Good Food Battle Creek Meets At The Hive
The Community House at 104 Calhoun St was this month’s site for the regularly scheduled meeting of the Good Food Battle Creek (GFBC) coalition. The site, sometimes referred to as “The Hive”, was indeed abuzz with a broad spectrum of participants to include the Kellogg Foundation, Calhoun County Conservation, Bronson Hospital Food Management, The Battle Creek Public Schools (BCPS), The Food and Water Watch, Environmental Health, The Clean Waters Project, Spout Urban Farms, Michigan State University (MSU), CS Mott Group for Sustainable Agriculture, and a regional farmer representing local food production. The group was creating answers to issues, seemingly drawn from the headlines of the day, from a uniquely Battle Creek perspective; food production and distribution.
The meeting opened with a presentation by Charlotte Bartter representing the Food and Water Watch (FWW) organization, which is an advocacy group seeking a level playing field for independent farmers through public policy. The current focus is the Omnibus Farm Bill 2012 which is in the committee process of Congress before coming up for vote later this year. The FWW’s efforts are centered on “Fair Farm Bill” language that seeks market place measures to reduce reliance on large agribusiness monopolies, changes to contracting that currently favors larger agri-businesses over independents, ensure food security through increased agriculture reserves, making healthy food more accessible and affordable over that of the cheap and processed variety, policies supporting local butchers, dairies, milling and other regional food systems and, making smart government purchases for schools, hospitals, prisons, and government agencies that encourages the recreation of regional food systems.
Ms. Bartter is unable to fully judge the effectiveness of the FWW efforts to date, but was not encouraged that great strides were being made given the economic issues of the country, the mood for austerity in Congress, and the impact of heavily funded agribusiness lobbying. The latter is evidenced in the news of the day that revealed “conservative” Republican members of Congress moving to set aside current USDA standards for school lunches by relaxing the restrictions on sodium content and potatoes (French fries) while designating tomato paste as vegetable allowing increased offerings of pizza in school cafeterias and dining halls. Ms. Bartter reports tepid support for the Fair Farm rules from Michigan Senator Debbie Stabenow’s office measures as well.
In the regular meeting discussions that followed it became apparent that a discussion of “food” is so fundamental to mankind that it touches all other aspects of our existence. The various reports of initiatives, given by the some 20 odd people in attendance, highlighted the links between food and its production to education, energy policy, job creation, conservation and ecology, health and wellbeing, and social justice. The GFBC was recently described at the Oakland Food Security Conference, in Oakland California, as “not replicated anywhere else in the country.” In addition to such efforts as Bronson Battle Creek (formerly BCHS) using fresh and local foods in its patient meals, cafeteria, and vending, Battle Creek public schools buying local fruits for school lunches, Kellogg Foundation support for conferences and lectures on food issues, Sprout Urban Farms initiatives and, the various community gardens, all of these are working together with MSU, C.S. Mott Group to develop an assessment of the current food landscape of greater Battle Creek in terms of health, availability, affordability (fairness), and the environmental impact (greenness) of its production. The report will, among other things, identify pockets of systemic nutritional deficiencies exist known as “food desserts”. The information will be used to give direction for the various GFBC parties to act upon going forward.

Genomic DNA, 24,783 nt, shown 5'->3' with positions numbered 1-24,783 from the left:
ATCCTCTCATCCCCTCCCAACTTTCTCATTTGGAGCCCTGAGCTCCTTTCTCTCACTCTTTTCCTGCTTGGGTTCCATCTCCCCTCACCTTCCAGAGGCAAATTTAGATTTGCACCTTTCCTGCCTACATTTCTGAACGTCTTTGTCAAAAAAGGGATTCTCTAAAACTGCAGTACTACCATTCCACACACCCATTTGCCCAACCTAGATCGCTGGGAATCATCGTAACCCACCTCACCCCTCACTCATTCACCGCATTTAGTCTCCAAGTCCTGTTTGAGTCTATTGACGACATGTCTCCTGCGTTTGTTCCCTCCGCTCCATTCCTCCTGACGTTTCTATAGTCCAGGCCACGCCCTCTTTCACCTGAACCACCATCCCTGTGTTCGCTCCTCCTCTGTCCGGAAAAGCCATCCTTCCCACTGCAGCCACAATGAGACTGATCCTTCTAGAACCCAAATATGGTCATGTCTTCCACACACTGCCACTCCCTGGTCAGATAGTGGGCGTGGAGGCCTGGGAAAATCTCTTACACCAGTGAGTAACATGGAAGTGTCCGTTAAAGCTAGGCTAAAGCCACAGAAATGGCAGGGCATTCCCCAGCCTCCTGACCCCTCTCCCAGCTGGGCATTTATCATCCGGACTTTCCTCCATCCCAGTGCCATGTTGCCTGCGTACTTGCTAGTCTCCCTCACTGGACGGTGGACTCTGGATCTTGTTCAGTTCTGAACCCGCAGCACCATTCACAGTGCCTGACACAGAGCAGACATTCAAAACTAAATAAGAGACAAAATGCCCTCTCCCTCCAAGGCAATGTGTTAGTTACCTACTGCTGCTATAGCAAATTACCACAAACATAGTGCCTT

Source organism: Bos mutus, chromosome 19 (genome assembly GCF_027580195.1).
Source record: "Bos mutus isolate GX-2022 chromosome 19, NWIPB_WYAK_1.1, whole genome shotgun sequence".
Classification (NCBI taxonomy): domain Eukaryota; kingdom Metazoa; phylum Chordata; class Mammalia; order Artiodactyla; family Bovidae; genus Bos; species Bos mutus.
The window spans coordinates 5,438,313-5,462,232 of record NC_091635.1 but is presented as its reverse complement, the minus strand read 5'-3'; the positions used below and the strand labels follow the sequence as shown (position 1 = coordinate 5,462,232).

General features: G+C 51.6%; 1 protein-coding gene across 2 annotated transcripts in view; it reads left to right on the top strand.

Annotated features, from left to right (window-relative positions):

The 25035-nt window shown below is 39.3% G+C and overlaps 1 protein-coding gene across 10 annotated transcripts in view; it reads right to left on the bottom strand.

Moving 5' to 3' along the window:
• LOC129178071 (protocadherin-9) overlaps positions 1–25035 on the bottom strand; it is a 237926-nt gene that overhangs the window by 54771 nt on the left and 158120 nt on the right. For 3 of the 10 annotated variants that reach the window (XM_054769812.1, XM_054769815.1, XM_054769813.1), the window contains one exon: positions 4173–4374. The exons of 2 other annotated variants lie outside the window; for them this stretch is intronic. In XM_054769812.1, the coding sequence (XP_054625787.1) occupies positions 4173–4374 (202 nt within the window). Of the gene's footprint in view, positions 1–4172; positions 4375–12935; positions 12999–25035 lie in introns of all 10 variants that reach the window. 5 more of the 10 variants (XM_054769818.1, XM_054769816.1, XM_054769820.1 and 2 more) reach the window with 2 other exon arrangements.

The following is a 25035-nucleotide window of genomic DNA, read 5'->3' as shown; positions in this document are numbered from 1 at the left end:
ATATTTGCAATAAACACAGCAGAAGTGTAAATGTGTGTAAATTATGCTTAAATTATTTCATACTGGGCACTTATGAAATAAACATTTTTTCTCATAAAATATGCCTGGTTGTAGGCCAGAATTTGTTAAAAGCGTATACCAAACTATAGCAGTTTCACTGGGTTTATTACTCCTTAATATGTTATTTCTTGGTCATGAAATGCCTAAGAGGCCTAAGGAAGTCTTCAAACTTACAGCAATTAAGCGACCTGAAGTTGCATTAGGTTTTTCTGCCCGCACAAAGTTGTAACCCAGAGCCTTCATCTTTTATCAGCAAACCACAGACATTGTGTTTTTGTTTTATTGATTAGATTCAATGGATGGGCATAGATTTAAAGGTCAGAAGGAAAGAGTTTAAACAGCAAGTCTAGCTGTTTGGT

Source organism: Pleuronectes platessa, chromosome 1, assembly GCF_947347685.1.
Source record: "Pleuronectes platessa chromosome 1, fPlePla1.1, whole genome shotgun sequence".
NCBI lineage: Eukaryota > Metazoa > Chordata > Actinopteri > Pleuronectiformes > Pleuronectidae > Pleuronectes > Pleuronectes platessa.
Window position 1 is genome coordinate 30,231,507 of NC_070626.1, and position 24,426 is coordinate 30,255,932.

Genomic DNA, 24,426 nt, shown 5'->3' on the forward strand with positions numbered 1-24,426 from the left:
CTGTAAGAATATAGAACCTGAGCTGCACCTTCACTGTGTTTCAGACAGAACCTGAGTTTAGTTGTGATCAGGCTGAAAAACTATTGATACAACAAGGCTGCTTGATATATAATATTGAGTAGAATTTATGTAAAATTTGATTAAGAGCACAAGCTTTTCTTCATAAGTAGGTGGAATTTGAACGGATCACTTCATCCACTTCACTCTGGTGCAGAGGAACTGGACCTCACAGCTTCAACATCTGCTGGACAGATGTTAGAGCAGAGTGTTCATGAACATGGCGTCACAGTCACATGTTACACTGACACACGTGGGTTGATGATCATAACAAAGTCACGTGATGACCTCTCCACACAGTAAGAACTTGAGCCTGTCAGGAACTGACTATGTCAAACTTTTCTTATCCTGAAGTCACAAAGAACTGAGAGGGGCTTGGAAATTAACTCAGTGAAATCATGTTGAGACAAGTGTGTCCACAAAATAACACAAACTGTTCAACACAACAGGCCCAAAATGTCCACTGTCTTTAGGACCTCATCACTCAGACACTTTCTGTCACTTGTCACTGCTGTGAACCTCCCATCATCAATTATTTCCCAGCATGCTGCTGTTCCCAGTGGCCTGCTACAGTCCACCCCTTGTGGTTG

There was a lively sharing of information about resources that were available for the various entities from how to make a low cost ”hoop shelter” greenhouse to discussions of initiatives underway in Oakland Ca. and Detroit brought back from recent conferences in those cities.
Meetings are held on the second Wednesdays of the month. Check on the BFBC Facebook page for locations and times. There are no membership requirements for attendance all interested parties are welcome to attend.